With 850 competitors on the roster, putting on this year’s USEA American Eventing Championships (AEC) presented by Nutrena Feeds was no easy task. And like all other horse trials in the U.S., the AEC still relies heavily on the efforts of volunteers to bring its efforts to fruition. Over 750 volunteer shifts were filled over the course of the 7-day-long competition by an outstanding 300-plus volunteers. Those volunteers hailed from all over the country, with 30% of the final volunteer number driving in from out of state. Eventing enthusiasts flew in from each coast to help make this event a special one for the qualified competitors this year. While on grounds, the USEA caught up with a handful of these spectacular individuals to get the down low on why they opted to volunteer at this year’s national championships.
It was by mere accident that David Slagle stumbled upon the horse world and the sport of eventing. "I'm not a horse person," he said, "but I discovered the sport. Really, Elisa Wallace is responsible, as I just happened to be watching YouTube videos and came across her mustang training videos, which led me to her. She posts cross-country helmet cam videos, and I started watching those and thought, 'Man, that looks like fun.' I didn't know anything about the sport. I spent my first few years in Lexington, Kentucky, but I knew about racing, not eventing. And I saw these videos and said, I want to go to one of those events."
The sport of eventing wouldn’t be possible without the amazing volunteers that donate their time to support competitions across the country all year long. As of July 14, a total of 38,040 hours have already been recorded through EventingVolunteers.com for 2023, and there is still much of the season left ahead. The Volunteer Incentive Program, which was formed in 2015, was created to recognize the USEA’s dedicated volunteers through national and area leaderboards which award year-end awards and prizes. Here are the volunteers that are currently topping the leaderboard for 2023!
If something needs to be done at an event in Area IX, you can be sure Kayla Dehart’s thought of it. And when she’s not doing her usual job of cross-country control, the 24-year-old will step in to help with anything that needs to be done.
From horse trials in her home state of California where she prepared herself and her horses to take on the best in the nation and around the world to five-star events overseas where she represented the United States on some of eventing’s biggest stages, Tamie Smith had a remarkable season and finished 2022 as the Bates USEA Lady Rider of the Year for the second year in a row.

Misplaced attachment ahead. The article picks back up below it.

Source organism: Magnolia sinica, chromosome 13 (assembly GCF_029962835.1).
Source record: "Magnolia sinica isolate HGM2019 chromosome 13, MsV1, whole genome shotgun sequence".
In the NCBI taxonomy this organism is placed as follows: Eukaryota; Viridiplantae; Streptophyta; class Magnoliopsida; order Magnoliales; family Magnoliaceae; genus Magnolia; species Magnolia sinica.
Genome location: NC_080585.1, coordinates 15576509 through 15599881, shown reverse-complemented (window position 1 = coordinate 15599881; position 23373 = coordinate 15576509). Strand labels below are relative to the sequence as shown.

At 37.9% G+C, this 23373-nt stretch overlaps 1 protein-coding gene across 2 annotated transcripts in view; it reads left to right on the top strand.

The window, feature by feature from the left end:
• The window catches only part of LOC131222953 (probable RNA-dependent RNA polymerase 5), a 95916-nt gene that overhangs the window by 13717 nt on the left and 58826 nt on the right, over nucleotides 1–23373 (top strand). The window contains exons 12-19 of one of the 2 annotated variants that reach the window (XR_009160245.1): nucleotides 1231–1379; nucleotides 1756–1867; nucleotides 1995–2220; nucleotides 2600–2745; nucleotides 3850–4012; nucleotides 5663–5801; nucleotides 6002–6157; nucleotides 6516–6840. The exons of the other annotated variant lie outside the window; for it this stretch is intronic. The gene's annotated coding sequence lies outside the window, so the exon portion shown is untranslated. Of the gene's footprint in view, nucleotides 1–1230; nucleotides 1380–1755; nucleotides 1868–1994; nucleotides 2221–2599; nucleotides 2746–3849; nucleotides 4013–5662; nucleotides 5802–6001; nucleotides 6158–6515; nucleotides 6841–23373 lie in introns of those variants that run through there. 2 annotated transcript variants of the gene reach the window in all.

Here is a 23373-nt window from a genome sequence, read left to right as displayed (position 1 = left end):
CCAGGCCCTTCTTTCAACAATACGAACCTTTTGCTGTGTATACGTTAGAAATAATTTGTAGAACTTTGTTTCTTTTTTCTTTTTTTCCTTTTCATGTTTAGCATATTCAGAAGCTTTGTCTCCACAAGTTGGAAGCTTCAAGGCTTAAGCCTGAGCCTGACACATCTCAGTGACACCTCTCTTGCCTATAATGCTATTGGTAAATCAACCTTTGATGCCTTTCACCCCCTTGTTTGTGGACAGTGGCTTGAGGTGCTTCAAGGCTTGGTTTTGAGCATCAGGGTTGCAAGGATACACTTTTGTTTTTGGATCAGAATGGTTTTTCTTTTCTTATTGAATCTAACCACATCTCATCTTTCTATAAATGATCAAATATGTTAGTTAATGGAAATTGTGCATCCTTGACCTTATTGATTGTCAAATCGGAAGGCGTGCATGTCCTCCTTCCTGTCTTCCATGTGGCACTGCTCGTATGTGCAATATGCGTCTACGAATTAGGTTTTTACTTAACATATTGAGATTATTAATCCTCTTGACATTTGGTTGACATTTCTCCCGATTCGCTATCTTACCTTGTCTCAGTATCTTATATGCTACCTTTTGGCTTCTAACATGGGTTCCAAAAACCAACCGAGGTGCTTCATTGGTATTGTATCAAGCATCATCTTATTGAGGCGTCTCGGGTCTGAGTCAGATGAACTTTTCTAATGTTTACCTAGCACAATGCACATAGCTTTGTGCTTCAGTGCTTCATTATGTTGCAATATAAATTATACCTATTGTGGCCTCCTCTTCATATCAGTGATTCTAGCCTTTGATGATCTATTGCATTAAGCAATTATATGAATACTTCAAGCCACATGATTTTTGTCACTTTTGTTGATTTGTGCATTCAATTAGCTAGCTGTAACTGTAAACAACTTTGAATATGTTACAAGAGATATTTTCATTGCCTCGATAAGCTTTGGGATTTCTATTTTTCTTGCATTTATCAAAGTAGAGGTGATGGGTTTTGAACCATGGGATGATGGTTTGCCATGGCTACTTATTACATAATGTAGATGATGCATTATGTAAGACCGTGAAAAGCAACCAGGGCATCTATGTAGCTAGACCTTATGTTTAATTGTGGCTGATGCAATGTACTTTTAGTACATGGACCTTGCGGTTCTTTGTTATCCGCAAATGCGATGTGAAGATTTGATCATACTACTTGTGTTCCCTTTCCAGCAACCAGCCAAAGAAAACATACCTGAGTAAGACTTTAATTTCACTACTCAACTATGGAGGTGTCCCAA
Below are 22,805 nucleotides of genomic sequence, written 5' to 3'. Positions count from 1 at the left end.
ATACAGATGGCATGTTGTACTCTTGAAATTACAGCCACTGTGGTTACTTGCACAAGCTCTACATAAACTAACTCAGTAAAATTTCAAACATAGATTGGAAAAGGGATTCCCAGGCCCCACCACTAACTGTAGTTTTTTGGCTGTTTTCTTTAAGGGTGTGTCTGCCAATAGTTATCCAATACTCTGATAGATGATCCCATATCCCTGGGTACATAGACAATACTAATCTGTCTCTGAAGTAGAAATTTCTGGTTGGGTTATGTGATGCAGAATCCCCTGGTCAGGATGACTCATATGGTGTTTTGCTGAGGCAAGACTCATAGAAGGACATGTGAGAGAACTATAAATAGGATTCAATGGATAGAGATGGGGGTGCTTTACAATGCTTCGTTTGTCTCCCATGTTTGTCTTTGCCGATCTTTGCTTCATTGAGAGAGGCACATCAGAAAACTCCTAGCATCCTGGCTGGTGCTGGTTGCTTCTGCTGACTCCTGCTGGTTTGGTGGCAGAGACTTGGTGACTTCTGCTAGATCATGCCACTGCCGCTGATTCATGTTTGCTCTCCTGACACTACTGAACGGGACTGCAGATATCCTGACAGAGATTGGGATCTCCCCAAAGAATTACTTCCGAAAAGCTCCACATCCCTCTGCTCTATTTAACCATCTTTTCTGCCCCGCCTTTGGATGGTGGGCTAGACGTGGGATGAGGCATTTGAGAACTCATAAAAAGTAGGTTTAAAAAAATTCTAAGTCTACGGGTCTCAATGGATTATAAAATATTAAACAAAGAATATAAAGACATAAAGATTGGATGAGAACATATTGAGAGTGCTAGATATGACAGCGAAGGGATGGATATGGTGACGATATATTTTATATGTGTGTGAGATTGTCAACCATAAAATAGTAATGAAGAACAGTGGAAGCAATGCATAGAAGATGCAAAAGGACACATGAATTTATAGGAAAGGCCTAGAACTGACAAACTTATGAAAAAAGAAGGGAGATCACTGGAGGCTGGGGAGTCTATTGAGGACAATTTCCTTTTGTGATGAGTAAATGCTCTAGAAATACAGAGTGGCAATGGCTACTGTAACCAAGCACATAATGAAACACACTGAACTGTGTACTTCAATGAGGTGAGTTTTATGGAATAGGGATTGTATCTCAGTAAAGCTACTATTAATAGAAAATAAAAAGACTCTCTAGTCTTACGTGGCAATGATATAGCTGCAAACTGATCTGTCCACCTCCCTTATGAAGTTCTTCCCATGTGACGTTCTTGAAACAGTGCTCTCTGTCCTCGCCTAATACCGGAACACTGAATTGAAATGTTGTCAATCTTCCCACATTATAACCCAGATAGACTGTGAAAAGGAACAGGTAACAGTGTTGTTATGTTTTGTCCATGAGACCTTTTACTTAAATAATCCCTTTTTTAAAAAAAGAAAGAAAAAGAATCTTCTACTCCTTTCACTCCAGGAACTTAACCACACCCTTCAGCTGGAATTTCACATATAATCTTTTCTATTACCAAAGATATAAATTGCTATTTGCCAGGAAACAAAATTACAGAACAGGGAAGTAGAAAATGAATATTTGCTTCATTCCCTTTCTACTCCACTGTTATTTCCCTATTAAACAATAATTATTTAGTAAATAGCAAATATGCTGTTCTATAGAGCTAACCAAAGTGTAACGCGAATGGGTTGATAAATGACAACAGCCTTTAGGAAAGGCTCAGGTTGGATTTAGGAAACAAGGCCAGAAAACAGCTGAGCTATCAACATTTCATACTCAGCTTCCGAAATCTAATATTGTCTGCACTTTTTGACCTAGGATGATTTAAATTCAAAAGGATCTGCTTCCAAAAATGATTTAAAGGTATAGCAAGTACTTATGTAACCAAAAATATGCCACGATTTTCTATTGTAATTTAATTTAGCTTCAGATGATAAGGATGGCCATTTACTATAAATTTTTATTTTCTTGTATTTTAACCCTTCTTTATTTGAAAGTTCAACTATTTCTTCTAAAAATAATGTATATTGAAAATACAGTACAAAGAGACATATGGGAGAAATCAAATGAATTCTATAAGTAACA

Being spontaneous has paid off for Kevin Keane and Sportsfield Candy. “I bought him on a Wednesday and showed him on a Thursday,” Keane recalls about his first event with his Irish Sport Horse gelding, then 9 years old, at Plantation Field Horse Trials (Unionville, Pennsylvania) in September 2016. “I owned him for part of a day, and the next morning I showed up at a CCI and jogged him up for a two-star, and we went clean and clean and clean.”
The first time Caroline Martin competed at the FEI WBFSH Eventing World Breeding Championships at Mondial du Lion in Le Lion D’Angers, France, in 2021, she admitted she was a bit of a deer in the head lights. With 40,000 spectators lining the galloping lanes on cross-country and a buzzy atmosphere around the arena for dressage and show jumping, it was a big ask for her horse King’s Especiale, but the experience made the gelding better and made Martin want to come back.
After working for nearly 30 years as a broadcast engineer and operations manager for the largest radio network in the country, Westwood One, Richard "Dick" Owen has acquired many of the skills needed to help a horse trial run smoothly. From presidential inaugurations to political conventions to the State of the Union address, Owen’s friendly and calm demeanor and experience with the logistics of covering major events have served him well in Area III, where he volunteers on dozens of weekends a year.
“I love it when a plan comes together” is the phrase that could sum up the 2022 season for Lady Chatterley and Leslie Law. Although, in this case, comparing the bay mare and her British Olympic gold medalist rider to the A-Team also refers to the fact that they successfully moved up to the Advanced level and earned the title of Bates Mare of the Year on the USEA Leaderboard. Lady Chatterley, who's owned by Lesley Grant-Law and Stephen and Jackie Brown, was also the Bates Mare of the Year in 2020 and second in 2021.
Bethany Hutchins-Kristen knew Geluk HVF was special from the moment he was born. Out of her former Intermediate mare Bronte HVF and by the popular dressage stallion Jazz, “Geluk” had the bloodlines to succeed in eventing. He finished well as a 4- and 5-year-old in the U.S Eventing Association Young Event Horse East Coast Championships (Elkton, Maryland) and went on to win the U.S. Equestrian Federation CCI2*-L Eventing National Championship (Lexington, Kentucky) as a 6-year-old.
After Donna Miller lost her beloved Connemara stallion Ardceltic Art in 2013, she took her time to find her next stallion and potential upper level eventing partner. With strict criteria in place, Miller scoured the internet and finally came across Coud’Poker in 2019.